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Four More Suspended From Los Alamos Lab

As security and safety problems at the nuclear facility are probed, 19 are put on leave.

August 05, 2004|Rebecca Trounson | Times Staff Writer

Los Alamos National Laboratory has suspended four more employees while it investigates recent security and safety lapses at the nuclear weapons facility, its director said Wednesday.

The suspensions bring to 19 the number of employees placed on leave as the lab, the Energy Department and the FBI investigate the disappearance of two classified computer disks reported missing from Los Alamos last month. The disks have not been found.

Four other employees were suspended because they were considered culpable in a recent accident involving a laser that damaged the eyes of a student intern, lab officials said.

Speaking from Los Alamos at a telephone news conference Wednesday, lab director Pete Nanos said he expected it would be another two months before all operations resumed at the laboratory, which was effectively shut down July 16 in response to the incidents.

He said some nonclassified office and administrative work had resumed but the lab was still evaluating the risk involved in restarting more sensitive operations, including the handling of classified data.

Nanos said he expected the investigations into the missing disks to conclude this month and that disciplinary action would be taken against any employee, including high-level supervisors, found to be responsible.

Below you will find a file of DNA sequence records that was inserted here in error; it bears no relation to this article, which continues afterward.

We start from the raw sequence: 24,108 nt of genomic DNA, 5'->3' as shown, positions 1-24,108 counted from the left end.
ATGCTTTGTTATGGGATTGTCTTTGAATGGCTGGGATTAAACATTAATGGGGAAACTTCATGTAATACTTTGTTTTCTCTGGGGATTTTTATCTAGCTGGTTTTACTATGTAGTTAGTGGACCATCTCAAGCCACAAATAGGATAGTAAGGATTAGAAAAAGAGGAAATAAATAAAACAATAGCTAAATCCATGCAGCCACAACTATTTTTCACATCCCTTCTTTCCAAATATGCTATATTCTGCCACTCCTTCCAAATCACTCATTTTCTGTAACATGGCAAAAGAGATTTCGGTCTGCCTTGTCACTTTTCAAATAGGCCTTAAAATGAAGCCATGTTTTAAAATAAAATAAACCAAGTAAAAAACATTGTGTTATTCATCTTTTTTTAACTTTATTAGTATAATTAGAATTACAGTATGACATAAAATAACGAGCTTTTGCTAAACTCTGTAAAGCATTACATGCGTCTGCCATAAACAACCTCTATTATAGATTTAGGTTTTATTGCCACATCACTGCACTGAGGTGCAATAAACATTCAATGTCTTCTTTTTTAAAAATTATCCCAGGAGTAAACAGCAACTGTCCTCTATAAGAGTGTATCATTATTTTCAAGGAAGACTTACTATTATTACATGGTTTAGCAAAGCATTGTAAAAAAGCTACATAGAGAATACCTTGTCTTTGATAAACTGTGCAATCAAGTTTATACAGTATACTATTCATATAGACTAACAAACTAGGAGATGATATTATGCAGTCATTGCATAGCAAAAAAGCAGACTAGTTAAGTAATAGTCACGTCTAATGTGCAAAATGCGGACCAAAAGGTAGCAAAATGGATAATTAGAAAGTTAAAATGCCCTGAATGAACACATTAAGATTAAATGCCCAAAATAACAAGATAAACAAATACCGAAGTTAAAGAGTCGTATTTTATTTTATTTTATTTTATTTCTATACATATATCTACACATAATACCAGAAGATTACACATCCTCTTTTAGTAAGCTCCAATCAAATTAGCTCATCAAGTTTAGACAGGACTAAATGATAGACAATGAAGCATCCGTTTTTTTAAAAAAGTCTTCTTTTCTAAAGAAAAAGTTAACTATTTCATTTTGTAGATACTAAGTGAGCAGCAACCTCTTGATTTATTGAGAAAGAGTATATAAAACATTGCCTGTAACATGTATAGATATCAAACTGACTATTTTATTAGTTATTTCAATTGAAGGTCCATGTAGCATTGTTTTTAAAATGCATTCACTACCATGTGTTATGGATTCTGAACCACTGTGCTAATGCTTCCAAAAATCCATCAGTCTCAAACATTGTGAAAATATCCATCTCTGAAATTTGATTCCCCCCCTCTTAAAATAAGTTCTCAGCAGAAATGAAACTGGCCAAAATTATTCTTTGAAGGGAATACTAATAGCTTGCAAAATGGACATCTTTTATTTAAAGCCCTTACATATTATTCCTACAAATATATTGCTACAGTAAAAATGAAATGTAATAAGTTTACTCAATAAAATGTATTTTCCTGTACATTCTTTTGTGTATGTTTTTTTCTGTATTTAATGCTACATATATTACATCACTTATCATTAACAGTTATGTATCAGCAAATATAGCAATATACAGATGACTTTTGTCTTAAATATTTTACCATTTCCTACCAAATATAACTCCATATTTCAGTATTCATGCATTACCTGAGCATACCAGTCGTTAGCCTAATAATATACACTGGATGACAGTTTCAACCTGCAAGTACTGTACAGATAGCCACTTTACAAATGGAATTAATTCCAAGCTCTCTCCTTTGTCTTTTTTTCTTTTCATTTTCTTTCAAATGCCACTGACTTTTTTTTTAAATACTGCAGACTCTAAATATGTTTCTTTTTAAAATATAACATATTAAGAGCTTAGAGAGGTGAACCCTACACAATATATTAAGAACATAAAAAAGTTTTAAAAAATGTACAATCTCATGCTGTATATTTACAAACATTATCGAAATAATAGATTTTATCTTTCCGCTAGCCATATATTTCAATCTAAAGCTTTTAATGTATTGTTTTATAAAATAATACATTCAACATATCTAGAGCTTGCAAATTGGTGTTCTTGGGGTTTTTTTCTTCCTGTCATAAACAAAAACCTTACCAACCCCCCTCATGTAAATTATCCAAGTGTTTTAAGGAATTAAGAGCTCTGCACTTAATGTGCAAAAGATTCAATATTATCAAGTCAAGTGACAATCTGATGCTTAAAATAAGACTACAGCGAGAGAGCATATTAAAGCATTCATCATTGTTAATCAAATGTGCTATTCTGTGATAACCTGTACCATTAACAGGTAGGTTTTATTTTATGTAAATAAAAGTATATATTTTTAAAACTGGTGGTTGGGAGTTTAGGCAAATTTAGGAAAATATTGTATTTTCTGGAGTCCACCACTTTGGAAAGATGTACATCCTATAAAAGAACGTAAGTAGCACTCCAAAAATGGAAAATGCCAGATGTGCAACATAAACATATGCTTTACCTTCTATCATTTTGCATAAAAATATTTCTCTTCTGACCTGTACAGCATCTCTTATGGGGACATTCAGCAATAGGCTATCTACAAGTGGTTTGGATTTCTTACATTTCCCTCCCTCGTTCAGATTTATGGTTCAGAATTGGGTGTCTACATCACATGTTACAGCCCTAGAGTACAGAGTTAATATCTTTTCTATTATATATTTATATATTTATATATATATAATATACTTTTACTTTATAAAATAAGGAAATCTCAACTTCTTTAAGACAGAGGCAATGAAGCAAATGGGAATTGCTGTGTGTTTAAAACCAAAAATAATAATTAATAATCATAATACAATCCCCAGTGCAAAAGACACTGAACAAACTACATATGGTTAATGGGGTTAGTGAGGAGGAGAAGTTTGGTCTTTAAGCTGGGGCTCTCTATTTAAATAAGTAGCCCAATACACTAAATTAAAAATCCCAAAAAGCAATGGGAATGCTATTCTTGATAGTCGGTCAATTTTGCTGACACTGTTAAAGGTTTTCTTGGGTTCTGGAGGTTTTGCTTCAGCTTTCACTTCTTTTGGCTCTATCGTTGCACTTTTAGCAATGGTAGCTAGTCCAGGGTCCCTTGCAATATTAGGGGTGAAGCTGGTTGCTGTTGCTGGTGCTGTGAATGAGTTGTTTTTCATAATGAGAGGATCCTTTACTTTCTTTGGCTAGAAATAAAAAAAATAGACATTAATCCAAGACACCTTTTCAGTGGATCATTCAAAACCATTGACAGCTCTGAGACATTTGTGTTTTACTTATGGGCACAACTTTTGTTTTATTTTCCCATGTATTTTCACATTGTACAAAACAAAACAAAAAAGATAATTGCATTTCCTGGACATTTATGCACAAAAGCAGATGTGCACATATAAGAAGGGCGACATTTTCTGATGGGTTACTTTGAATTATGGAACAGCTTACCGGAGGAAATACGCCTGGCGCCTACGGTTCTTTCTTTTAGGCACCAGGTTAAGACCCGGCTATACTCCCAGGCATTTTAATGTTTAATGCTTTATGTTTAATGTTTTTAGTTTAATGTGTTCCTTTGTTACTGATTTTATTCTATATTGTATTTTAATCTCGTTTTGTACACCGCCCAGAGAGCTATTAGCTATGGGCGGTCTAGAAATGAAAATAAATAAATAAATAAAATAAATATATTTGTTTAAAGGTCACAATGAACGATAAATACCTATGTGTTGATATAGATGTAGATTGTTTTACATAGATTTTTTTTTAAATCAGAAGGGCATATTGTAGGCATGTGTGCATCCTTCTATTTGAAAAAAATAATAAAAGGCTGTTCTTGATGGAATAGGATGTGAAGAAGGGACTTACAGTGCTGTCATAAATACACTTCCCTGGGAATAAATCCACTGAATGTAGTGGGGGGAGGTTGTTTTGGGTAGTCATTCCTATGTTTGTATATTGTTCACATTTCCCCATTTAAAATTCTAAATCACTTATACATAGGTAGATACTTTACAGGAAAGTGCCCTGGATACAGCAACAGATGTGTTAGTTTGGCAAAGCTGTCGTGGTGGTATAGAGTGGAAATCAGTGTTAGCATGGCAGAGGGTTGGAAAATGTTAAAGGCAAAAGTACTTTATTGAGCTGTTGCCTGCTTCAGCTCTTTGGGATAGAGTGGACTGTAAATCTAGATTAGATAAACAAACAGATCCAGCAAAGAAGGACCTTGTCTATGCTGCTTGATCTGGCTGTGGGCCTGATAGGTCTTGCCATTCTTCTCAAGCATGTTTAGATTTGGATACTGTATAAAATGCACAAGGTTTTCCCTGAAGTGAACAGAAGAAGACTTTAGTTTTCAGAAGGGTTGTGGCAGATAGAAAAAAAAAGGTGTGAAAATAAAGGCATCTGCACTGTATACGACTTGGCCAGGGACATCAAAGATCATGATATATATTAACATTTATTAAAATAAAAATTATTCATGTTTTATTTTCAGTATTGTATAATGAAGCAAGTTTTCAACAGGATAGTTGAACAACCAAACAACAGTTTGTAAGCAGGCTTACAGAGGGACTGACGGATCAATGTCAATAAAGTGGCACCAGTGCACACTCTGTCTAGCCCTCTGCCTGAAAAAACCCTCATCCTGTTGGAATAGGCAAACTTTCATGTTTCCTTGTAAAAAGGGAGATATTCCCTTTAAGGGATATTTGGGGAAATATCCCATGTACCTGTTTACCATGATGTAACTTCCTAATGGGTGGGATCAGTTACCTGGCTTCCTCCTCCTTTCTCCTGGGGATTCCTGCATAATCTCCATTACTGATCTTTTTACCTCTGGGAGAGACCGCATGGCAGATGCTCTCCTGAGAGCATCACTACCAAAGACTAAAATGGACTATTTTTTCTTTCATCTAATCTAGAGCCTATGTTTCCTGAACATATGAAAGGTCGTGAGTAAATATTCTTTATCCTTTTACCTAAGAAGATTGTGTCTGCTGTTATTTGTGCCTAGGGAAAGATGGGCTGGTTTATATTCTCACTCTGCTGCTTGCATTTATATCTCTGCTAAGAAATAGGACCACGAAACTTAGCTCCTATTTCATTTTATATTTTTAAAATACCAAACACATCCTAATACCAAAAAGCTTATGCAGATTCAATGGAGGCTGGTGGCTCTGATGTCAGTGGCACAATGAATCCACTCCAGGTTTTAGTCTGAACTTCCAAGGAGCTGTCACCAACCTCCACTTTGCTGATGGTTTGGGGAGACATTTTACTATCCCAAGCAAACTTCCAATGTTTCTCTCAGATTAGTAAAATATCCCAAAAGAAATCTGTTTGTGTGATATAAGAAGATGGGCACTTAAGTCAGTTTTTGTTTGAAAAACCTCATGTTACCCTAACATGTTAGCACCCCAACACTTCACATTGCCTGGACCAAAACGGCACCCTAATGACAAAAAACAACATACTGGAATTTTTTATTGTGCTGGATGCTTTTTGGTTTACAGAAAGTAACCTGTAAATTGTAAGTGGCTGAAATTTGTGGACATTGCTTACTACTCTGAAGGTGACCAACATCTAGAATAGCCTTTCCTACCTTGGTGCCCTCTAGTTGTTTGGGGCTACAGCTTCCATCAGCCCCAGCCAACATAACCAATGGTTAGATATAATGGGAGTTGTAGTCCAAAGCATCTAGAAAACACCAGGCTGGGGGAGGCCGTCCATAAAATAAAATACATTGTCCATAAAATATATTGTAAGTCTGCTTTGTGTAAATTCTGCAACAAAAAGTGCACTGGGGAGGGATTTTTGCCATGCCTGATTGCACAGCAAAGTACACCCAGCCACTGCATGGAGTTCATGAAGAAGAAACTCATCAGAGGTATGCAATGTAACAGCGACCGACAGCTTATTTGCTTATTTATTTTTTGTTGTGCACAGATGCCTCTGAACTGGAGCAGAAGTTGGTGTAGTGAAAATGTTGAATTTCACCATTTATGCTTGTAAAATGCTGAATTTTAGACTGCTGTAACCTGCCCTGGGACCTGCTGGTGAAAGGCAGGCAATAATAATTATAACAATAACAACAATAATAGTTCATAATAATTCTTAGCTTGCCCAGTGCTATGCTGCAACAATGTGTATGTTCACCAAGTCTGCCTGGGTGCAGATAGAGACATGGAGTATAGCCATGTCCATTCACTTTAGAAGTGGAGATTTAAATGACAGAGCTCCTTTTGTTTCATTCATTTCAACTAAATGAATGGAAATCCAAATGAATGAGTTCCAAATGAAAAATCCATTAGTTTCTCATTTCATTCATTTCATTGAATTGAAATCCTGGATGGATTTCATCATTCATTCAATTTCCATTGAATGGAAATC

University of California President Robert C. Dynes, as he has before, acknowledged Wednesday that the latest incidents could harm the university system's long-held contract to operate Los Alamos. The contract, which is up for renewal next year, will be open to competition for the first time.

Dynes, who visited the facility Wednesday, said he had emphasized in a meeting with employees that an atmosphere of apparent laxity by some lab workers in following procedures needed to change.

"A culture of good science doesn't tolerate sloppiness in safety and security," he said.

Dynes and other UC officials said they continued to talk with potential partners, including defense contractor Lockheed Martin, about the possibility of a joint bid on the Los Alamos contract. The officials said they had not decided on a joint bid or whether to pursue a bid at all on the contract.

They said those decisions would be made later this year, when the Energy Department was expected to release specifics about the contract.

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